Migrants smuggled from Libya wait to disembark from an Iceland Coast Guard vessel in southern Italy in May. (Antonio Calanni/Associated Press)

A dangerous mission in Libya requires a firm approach

THE PENTAGON says it thinks a U.S. airstrike in Libya on Sunday may have killed one of the most dangerous terrorists in Africa, a man believed to have led a 2013 attack on an Algerian gas field that killed 38 civilians, including three Americans. Meanwhile, al-Qaeda has confirmed that its leader in Yemen was killed by a U.S. drone strike last week. It’s good those two militants have been taken off the battlefield, but their elimination will not remedy the growing crises in Libya and Yemen. In that respect, the operations are another example of the limited benefits of President Obama’s narrow approach to counterterrorism.

For years, Mr. Obama has authorized drone strikes and raids against individuals designated as threats to the United States in Libya, Yemen and Somalia, while making only attenuated efforts to support the construction of stable governments in those countries. The result is that all three nations continue to produce a steady stream of recruits for al-Qaeda and the Islamic State, while Yemen and Libya have grown increasingly violent and chaotic.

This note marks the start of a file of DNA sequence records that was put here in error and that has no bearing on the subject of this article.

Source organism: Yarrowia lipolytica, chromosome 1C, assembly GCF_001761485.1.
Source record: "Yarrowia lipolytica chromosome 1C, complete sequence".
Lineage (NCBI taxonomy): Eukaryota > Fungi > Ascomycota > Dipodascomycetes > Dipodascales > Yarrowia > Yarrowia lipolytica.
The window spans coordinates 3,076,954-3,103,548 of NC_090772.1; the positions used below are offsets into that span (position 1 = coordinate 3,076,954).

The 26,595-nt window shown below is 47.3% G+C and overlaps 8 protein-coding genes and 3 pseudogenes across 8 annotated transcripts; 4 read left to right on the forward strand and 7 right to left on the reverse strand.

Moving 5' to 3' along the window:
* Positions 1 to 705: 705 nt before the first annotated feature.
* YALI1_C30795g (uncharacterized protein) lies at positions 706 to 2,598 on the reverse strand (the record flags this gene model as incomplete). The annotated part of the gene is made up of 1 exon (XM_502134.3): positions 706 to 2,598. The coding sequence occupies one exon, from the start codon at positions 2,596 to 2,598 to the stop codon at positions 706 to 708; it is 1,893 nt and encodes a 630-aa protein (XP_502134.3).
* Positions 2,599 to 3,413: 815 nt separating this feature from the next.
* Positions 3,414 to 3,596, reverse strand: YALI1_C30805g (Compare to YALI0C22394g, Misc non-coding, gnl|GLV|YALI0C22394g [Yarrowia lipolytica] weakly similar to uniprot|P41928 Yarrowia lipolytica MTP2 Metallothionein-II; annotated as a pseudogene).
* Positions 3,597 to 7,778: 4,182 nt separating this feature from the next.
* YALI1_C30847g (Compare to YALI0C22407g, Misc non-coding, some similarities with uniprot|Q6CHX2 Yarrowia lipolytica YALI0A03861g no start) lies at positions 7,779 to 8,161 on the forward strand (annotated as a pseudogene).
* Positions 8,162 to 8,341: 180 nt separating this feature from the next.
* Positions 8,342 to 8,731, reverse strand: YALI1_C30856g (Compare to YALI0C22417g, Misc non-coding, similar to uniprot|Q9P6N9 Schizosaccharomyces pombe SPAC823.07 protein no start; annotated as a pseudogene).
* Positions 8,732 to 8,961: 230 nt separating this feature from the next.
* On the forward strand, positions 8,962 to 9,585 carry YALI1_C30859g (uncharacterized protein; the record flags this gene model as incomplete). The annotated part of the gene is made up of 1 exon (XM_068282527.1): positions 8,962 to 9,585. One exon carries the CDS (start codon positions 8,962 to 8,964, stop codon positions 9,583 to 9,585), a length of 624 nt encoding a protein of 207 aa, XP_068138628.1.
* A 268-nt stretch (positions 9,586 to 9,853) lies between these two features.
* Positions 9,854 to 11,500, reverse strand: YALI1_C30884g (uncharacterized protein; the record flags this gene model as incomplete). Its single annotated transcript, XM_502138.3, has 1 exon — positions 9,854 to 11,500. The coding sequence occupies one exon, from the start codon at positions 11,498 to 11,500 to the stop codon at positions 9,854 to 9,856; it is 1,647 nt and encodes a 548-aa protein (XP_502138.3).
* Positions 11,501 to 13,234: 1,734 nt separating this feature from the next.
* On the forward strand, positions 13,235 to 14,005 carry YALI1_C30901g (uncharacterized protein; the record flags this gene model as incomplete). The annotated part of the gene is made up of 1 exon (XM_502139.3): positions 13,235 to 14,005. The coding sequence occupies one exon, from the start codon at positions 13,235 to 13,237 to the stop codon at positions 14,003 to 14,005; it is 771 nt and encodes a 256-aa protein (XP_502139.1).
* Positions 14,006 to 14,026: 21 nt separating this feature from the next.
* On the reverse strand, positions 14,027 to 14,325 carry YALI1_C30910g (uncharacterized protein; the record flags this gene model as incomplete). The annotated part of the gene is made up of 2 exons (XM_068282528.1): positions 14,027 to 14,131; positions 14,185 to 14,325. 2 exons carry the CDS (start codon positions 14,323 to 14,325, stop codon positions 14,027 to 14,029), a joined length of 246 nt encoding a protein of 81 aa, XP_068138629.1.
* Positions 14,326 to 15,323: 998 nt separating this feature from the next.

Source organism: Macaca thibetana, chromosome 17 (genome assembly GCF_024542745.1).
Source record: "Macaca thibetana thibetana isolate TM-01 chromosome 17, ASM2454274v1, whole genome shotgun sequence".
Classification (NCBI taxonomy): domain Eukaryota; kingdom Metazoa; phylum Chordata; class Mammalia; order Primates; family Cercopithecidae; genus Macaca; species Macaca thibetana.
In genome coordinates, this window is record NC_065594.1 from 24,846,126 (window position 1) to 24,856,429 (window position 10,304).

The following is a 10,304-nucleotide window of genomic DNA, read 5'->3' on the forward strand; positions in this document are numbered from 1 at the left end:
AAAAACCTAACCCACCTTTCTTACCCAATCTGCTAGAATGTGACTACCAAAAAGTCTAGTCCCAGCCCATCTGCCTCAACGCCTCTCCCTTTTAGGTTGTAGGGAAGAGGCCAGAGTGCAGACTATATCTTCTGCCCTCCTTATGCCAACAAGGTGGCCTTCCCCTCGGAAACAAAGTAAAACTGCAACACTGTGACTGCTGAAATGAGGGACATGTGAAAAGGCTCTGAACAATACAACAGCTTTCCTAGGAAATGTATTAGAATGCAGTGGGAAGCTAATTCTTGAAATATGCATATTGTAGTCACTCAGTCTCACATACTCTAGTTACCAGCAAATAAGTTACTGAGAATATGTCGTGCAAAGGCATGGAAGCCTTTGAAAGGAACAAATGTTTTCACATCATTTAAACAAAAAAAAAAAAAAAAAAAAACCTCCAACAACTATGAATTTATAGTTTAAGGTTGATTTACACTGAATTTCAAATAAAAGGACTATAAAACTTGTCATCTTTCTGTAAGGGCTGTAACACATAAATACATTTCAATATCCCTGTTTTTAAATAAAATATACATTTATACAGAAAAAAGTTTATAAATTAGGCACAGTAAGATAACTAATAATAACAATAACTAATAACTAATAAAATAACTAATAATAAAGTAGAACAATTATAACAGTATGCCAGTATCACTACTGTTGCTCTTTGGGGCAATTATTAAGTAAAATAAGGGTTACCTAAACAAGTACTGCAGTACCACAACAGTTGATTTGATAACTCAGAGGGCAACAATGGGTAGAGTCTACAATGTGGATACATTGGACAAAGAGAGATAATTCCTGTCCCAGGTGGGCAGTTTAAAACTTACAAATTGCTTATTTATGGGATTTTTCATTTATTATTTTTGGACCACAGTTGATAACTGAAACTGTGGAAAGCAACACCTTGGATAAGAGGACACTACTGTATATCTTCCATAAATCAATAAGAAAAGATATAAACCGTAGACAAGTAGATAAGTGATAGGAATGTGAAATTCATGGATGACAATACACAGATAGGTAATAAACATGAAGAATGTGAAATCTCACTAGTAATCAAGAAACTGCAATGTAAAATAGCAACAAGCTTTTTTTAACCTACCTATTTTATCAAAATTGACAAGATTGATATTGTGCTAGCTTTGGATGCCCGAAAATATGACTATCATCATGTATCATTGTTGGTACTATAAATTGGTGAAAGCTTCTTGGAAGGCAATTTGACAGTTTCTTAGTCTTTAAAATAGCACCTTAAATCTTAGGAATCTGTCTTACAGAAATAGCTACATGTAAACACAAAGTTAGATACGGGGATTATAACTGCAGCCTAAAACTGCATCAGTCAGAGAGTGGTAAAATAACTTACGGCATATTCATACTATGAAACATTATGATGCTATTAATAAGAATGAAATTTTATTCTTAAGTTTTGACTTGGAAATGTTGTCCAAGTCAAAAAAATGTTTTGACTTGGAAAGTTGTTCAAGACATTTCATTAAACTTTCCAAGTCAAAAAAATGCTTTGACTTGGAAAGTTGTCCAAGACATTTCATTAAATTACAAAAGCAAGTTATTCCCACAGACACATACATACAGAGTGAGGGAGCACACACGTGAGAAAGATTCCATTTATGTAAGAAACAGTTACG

The threat from Libya is particularly worrisome. The country is divided between two competing armies and governments, one secular and one Islamist, each with its own foreign sponsors. Their destructive rivalry has drastically reduced the oil exports on which Libya’s 7 million people depend, while opening the space for jihadists. The faction headed by Mokhtar Belmokhtar, presumed killed in the airstrike, was affiliated with al-Qaeda, but it has caused less concern recently than an Islamic State affiliate that has gained control of one of Libya’s coastal towns, Sirte, and has been advancing toward the major port of Misrata.

Amid the chaos, refugees and economic migrants from across northern Africa are converging on the Libyan coast, where smugglers offer access by boat to Europe. European Union officials say half a million people may try to cross the Mediterranean this summer, and thousands have already died en route.

While E.U. leaders bicker over how to slow the influx or manage those who survive the journey, it’s obvious that only a political solution for Libya will stem the humanitarian crisis and the growing terrorist threat. But the West’s efforts to promote one have been underpowered. The Obama administration and its allies have been depending on a U.N. mediator, Bernardino León, to broker a settlement between the competing governments. After months of negotiations, he announced a plan last week, only to see it spurned by the Western-recognized secular government in Tobruk.

Mr. León is still trying, but a U.N. envoy will never have the same leverage as the United States or NATO, which helped to create the Libyan mess by abruptly withdrawing after its 2011 air campaign led to the overthrow of dictator Moammar Gaddafi. The Obama administration ought to be putting intense pressure on the Tobruk government and its principal sponsor, Egypt. Libyans should be threatened with the impoundment of their oil revenues and sanctions against their leaders if they do not accept the U.N. deal; meanwhile, Western leaders should be thinking about how to help Libyan forces move against the Islamic State and other jihadists. Killing a notorious terrorist helps that cause, but not much.